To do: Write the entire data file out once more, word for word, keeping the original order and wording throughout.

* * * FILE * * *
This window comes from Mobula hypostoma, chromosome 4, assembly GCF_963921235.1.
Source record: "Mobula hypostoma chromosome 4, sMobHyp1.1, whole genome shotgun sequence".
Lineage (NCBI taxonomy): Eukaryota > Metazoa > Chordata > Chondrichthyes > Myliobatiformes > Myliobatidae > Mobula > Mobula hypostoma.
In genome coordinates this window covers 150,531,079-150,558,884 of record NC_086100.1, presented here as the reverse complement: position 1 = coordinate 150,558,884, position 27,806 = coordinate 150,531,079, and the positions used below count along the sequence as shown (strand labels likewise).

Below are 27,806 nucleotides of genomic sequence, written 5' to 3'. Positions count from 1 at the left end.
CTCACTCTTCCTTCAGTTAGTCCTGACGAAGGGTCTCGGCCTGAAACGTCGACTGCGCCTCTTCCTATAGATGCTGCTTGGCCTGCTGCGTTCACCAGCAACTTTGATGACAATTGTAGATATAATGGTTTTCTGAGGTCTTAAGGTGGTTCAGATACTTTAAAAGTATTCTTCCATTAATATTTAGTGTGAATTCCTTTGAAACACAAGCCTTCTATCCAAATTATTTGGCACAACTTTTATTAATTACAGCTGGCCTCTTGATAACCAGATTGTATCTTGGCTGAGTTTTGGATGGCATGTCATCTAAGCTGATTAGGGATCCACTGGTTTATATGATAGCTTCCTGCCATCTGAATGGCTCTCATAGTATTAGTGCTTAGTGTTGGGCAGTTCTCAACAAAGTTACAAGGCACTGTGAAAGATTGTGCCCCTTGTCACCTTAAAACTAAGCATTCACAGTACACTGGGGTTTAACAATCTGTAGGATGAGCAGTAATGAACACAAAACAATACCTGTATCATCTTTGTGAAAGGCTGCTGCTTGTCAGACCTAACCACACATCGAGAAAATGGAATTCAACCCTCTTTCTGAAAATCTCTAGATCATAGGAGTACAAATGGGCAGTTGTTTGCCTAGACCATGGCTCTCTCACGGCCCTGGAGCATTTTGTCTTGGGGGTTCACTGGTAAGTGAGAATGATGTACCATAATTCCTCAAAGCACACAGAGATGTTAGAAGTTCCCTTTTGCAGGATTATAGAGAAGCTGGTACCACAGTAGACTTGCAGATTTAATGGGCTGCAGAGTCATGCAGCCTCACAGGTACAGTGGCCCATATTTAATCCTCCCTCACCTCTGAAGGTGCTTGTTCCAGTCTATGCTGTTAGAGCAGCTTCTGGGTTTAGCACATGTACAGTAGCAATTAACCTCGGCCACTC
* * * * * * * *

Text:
This window comes from Mobula hypostoma, chromosome 4, assembly GCF_963921235.1.
Source record: "Mobula hypostoma chromosome 4, sMobHyp1.1, whole genome shotgun sequence".
Lineage (NCBI taxonomy): Eukaryota > Metazoa > Chordata > Chondrichthyes > Myliobatiformes > Myliobatidae > Mobula > Mobula hypostoma.
In genome coordinates this window covers 150,531,079-150,558,884 of record NC_086100.1, presented here as the reverse complement: position 1 = coordinate 150,558,884, position 27,806 = coordinate 150,531,079, and the positions used below count along the sequence as shown (strand labels likewise).

Below are 27,806 nucleotides of genomic sequence, written 5' to 3'. Positions count from 1 at the left end.
CTCACTCTTCCTTCAGTTAGTCCTGACGAAGGGTCTCGGCCTGAAACGTCGACTGCGCCTCTTCCTATAGATGCTGCTTGGCCTGCTGCGTTCACCAGCAACTTTGATGACAATTGTAGATATAATGGTTTTCTGAGGTCTTAAGGTGGTTCAGATACTTTAAAAGTATTCTTCCATTAATATTTAGTGTGAATTCCTTTGAAACACAAGCCTTCTATCCAAATTATTTGGCACAACTTTTATTAATTACAGCTGGCCTCTTGATAACCAGATTGTATCTTGGCTGAGTTTTGGATGGCATGTCATCTAAGCTGATTAGGGATCCACTGGTTTATATGATAGCTTCCTGCCATCTGAATGGCTCTCATAGTATTAGTGCTTAGTGTTGGGCAGTTCTCAACAAAGTTACAAGGCACTGTGAAAGATTGTGCCCCTTGTCACCTTAAAACTAAGCATTCACAGTACACTGGGGTTTAACAATCTGTAGGATGAGCAGTAATGAACACAAAACAATACCTGTATCATCTTTGTGAAAGGCTGCTGCTTGTCAGACCTAACCACACATCGAGAAAATGGAATTCAACCCTCTTTCTGAAAATCTCTAGATCATAGGAGTACAAATGGGCAGTTGTTTGCCTAGACCATGGCTCTCTCACGGCCCTGGAGCATTTTGTCTTGGGGGTTCACTGGTAAGTGAGAATGATGTACCATAATTCCTCAAAGCACACAGAGATGTTAGAAGTTCCCTTTTGCAGGATTATAGAGAAGCTGGTACCACAGTAGACTTGCAGATTTAATGGGCTGCAGAGTCATGCAGCCTCACAGGTACAGTGGCCCATATTTAATCCTCCCTCACCTCTGAAGGTGCTTGTTCCAGTCTATGCTGTTAGAGCAGCTTCTGGGTTTAGCACATGTACAGTAGCAATTAACCTCGGCCACTC